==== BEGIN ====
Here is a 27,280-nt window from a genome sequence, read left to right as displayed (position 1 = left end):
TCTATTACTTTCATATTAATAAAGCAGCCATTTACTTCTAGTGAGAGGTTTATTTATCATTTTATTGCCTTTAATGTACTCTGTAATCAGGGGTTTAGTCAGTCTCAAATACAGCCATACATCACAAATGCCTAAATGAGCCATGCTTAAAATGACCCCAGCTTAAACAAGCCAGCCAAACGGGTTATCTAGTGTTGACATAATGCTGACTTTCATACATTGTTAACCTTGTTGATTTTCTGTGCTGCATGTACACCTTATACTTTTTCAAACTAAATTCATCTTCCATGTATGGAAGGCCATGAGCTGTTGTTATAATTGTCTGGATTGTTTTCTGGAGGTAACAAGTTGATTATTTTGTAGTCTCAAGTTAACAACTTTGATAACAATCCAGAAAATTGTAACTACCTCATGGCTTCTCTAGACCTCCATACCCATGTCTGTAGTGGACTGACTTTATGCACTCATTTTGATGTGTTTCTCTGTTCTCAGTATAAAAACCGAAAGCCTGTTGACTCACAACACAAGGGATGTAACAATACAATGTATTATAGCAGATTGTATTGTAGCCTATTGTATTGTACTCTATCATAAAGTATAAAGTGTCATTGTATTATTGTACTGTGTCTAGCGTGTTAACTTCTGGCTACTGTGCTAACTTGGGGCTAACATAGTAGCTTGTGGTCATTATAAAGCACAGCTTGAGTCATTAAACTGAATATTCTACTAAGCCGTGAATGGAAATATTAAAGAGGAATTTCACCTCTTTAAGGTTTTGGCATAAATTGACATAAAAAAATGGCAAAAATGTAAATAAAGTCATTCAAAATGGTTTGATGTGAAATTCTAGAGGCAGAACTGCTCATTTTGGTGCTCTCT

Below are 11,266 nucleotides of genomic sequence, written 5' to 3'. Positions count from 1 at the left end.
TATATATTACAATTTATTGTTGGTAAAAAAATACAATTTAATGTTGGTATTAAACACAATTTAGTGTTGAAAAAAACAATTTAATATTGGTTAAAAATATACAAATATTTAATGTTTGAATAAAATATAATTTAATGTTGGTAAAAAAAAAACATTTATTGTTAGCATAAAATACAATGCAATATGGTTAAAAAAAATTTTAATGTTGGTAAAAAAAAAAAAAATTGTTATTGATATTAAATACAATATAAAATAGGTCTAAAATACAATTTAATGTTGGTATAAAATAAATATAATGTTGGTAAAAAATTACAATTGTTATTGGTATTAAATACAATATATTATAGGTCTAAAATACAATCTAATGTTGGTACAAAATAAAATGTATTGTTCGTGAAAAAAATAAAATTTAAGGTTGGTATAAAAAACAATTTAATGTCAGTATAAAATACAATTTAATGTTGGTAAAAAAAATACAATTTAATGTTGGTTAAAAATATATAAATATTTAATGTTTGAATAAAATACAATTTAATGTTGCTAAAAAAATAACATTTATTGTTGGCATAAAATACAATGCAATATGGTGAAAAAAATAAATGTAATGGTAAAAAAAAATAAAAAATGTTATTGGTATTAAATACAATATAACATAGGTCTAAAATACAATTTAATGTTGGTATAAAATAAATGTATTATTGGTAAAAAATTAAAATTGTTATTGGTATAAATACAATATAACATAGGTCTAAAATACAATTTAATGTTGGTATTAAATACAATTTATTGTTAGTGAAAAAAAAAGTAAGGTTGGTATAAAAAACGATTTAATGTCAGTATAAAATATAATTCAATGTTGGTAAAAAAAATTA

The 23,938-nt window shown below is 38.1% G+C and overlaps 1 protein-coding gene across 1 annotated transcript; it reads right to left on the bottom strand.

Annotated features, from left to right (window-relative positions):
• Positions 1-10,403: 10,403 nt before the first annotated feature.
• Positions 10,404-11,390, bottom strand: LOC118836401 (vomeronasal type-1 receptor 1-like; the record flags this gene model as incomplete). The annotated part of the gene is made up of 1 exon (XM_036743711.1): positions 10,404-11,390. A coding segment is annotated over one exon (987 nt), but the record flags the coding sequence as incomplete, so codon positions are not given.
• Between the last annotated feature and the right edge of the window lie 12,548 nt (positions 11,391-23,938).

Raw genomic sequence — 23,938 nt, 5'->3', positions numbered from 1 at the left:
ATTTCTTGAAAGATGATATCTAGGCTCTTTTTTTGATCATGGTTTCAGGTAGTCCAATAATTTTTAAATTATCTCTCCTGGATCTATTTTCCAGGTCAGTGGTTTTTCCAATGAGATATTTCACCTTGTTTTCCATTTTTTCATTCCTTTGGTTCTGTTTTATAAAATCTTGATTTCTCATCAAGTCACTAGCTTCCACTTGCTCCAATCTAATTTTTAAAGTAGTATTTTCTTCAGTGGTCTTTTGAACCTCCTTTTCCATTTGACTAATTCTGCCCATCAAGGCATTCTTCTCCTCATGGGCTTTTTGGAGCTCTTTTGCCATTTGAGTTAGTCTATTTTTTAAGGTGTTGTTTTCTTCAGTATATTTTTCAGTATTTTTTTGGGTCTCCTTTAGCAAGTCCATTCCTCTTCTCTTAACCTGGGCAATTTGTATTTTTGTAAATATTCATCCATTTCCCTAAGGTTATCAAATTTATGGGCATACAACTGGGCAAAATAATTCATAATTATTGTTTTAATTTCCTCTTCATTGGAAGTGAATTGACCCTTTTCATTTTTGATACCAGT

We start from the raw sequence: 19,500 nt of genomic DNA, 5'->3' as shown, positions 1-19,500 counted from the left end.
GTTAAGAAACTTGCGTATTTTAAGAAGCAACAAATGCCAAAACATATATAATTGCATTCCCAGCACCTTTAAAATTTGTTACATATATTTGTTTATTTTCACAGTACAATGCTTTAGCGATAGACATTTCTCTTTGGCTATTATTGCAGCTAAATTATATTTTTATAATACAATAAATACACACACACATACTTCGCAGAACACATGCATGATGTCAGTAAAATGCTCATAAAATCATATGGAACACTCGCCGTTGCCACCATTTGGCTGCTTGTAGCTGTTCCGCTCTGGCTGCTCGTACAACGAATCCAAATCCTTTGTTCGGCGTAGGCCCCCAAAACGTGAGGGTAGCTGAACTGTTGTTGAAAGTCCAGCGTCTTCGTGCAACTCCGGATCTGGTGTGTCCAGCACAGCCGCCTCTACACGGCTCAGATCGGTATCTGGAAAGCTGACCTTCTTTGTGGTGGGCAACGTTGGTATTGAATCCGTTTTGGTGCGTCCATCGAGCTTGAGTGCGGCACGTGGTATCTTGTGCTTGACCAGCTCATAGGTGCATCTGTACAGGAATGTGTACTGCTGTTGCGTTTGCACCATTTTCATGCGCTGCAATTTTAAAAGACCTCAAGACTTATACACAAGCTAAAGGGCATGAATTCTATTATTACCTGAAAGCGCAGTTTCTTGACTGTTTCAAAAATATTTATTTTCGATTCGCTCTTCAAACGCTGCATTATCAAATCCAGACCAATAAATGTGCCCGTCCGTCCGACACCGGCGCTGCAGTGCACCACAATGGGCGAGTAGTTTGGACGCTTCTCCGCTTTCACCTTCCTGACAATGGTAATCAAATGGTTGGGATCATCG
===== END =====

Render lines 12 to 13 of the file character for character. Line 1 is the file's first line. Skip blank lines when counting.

We start from the raw sequence: 19,500 nt of genomic DNA, 5'->3' as shown, positions 1-19,500 counted from the left end.
GTTAAGAAACTTGCGTATTTTAAGAAGCAACAAATGCCAAAACATATATAATTGCATTCCCAGCACCTTTAAAATTTGTTACATATATTTGTTTATTTTCACAGTACAATGCTTTAGCGATAGACATTTCTCTTTGGCTATTATTGCAGCTAAATTATATTTTTATAATACAATAAATACACACACACATACTTCGCAGAACACATGCATGATGTCAGTAAAATGCTCATAAAATCATATGGAACACTCGCCGTTGCCACCATTTGGCTGCTTGTAGCTGTTCCGCTCTGGCTGCTCGTACAACGAATCCAAATCCTTTGTTCGGCGTAGGCCCCCAAAACGTGAGGGTAGCTGAACTGTTGTTGAAAGTCCAGCGTCTTCGTGCAACTCCGGATCTGGTGTGTCCAGCACAGCCGCCTCTACACGGCTCAGATCGGTATCTGGAAAGCTGACCTTCTTTGTGGTGGGCAACGTTGGTATTGAATCCGTTTTGGTGCGTCCATCGAGCTTGAGTGCGGCACGTGGTATCTTGTGCTTGACCAGCTCATAGGTGCATCTGTACAGGAATGTGTACTGCTGTTGCGTTTGCACCATTTTCATGCGCTGCAATTTTAAAAGACCTCAAGACTTATACACAAGCTAAAGGGCATGAATTCTATTATTACCTGAAAGCGCAGTTTCTTGACTGTTTCAAAAATATTTATTTTCGATTCGCTCTTCAAACGCTGCATTATCAAATCCAGACCAATAAATGTGCCCGTCCGTCCGACACCGGCGCTGCAGTGCACCACAATGGGCGAGTAGTTTGGACGCTTCTCCGCTTTCACCTTCCTGACAATGGTAATCAAATGGTTGGGATCATCG